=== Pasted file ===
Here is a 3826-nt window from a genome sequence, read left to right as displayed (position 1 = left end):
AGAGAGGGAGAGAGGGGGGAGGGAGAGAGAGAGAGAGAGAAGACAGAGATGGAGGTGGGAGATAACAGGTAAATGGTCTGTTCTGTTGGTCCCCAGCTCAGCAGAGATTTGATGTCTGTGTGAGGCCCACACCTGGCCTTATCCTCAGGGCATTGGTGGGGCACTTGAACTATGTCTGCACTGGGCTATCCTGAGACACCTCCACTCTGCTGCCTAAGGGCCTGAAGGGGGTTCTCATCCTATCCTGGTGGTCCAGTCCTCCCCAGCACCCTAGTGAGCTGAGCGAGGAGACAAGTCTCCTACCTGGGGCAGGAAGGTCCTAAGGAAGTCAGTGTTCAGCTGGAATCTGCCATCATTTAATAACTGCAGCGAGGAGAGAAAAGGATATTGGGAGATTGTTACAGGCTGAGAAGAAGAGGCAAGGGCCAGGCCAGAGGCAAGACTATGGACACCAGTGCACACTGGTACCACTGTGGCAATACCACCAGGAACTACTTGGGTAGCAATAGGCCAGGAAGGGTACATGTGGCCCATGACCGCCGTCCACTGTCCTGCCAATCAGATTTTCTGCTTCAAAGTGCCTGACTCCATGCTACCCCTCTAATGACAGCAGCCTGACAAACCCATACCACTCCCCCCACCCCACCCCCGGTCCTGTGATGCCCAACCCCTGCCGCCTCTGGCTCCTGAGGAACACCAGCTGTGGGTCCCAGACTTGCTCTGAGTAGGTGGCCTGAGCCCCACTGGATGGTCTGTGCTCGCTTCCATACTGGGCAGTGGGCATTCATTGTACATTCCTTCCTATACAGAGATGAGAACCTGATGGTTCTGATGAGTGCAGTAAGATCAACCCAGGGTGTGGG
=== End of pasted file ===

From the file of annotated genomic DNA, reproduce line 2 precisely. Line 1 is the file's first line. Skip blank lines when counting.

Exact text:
AGAGAGGGAGAGAGGGGGGAGGGAGAGAGAGAGAGAGAGAAGACAGAGATGGAGGTGGGAGATAACAGGTAAATGGTCTGTTCTGTTGGTCCCCAGCTCAGCAGAGATTTGATGTCTGTGTGAGGCCCACACCTGGCCTTATCCTCAGGGCATTGGTGGGGCACTTGAACTATGTCTGCACTGGGCTATCCTGAGACACCTCCACTCTGCTGCCTAAGGGCCTGAAGGGGGTTCTCATCCTATCCTGGTGGTCCAGTCCTCCCCAGCACCCTAGTGAGCTGAGCGAGGAGACAAGTCTCCTACCTGGGGCAGGAAGGTCCTAAGGAAGTCAGTGTTCAGCTGGAATCTGCCATCATTTAATAACTGCAGCGAGGAGAGAAAAGGATATTGGGAGATTGTTACAGGCTGAGAAGAAGAGGCAAGGGCCAGGCCAGAGGCAAGACTATGGACACCAGTGCACACTGGTACCACTGTGGCAATACCACCAGGAACTACTTGGGTAGCAATAGGCCAGGAAGGGTACATGTGGCCCATGACCGCCGTCCACTGTCCTGCCAATCAGATTTTCTGCTTCAAAGTGCCTGACTCCATGCTACCCCTCTAATGACAGCAGCCTGACAAACCCATACCACTCCCCCCACCCCACCCCCGGTCCTGTGATGCCCAACCCCTGCCGCCTCTGGCTCCTGAGGAACACCAGCTGTGGGTCCCAGACTTGCTCTGAGTAGGTGGCCTGAGCCCCACTGGATGGTCTGTGCTCGCTTCCATACTGGGCAGTGGGCATTCATTGTACATTCCTTCCTATACAGAGATGAGAACCTGATGGTTCTGATGAGTGCAGTAAGATCAACCCAGGGTGTGGG